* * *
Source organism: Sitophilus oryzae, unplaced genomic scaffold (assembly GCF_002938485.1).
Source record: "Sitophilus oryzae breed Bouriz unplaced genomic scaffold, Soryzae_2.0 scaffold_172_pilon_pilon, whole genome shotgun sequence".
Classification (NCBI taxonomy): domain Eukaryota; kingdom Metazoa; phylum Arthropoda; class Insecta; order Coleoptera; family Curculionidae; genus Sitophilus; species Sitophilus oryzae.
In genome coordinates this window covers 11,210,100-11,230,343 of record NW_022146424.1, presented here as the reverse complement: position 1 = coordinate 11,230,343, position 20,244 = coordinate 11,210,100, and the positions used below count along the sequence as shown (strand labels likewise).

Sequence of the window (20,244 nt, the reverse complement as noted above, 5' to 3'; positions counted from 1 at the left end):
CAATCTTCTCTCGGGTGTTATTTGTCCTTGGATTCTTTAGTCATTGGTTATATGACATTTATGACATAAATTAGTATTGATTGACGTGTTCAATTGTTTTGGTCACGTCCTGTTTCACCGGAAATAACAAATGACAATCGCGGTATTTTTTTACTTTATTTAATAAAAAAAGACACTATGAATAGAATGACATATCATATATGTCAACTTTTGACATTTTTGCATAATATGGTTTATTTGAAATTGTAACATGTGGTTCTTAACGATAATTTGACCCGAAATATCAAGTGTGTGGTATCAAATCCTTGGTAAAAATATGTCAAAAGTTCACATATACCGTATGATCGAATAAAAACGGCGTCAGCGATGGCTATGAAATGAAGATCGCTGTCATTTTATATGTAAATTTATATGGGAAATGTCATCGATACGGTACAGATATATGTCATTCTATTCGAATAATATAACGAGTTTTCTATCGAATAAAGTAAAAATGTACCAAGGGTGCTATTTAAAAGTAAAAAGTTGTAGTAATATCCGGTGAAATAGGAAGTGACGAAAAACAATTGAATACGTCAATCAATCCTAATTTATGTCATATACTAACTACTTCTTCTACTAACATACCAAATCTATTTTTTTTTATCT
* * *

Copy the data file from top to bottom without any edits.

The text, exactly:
Source organism: Sitophilus oryzae, unplaced genomic scaffold (assembly GCF_002938485.1).
Source record: "Sitophilus oryzae breed Bouriz unplaced genomic scaffold, Soryzae_2.0 scaffold_172_pilon_pilon, whole genome shotgun sequence".
Classification (NCBI taxonomy): domain Eukaryota; kingdom Metazoa; phylum Arthropoda; class Insecta; order Coleoptera; family Curculionidae; genus Sitophilus; species Sitophilus oryzae.
In genome coordinates this window covers 11,210,100-11,230,343 of record NW_022146424.1, presented here as the reverse complement: position 1 = coordinate 11,230,343, position 20,244 = coordinate 11,210,100, and the positions used below count along the sequence as shown (strand labels likewise).

Sequence of the window (20,244 nt, the reverse complement as noted above, 5' to 3'; positions counted from 1 at the left end):
CAATCTTCTCTCGGGTGTTATTTGTCCTTGGATTCTTTAGTCATTGGTTATATGACATTTATGACATAAATTAGTATTGATTGACGTGTTCAATTGTTTTGGTCACGTCCTGTTTCACCGGAAATAACAAATGACAATCGCGGTATTTTTTTACTTTATTTAATAAAAAAAGACACTATGAATAGAATGACATATCATATATGTCAACTTTTGACATTTTTGCATAATATGGTTTATTTGAAATTGTAACATGTGGTTCTTAACGATAATTTGACCCGAAATATCAAGTGTGTGGTATCAAATCCTTGGTAAAAATATGTCAAAAGTTCACATATACCGTATGATCGAATAAAAACGGCGTCAGCGATGGCTATGAAATGAAGATCGCTGTCATTTTATATGTAAATTTATATGGGAAATGTCATCGATACGGTACAGATATATGTCATTCTATTCGAATAATATAACGAGTTTTCTATCGAATAAAGTAAAAATGTACCAAGGGTGCTATTTAAAAGTAAAAAGTTGTAGTAATATCCGGTGAAATAGGAAGTGACGAAAAACAATTGAATACGTCAATCAATCCTAATTTATGTCATATACTAACTACTTCTTCTACTAACATACCAAATCTATTTTTTTTTATCT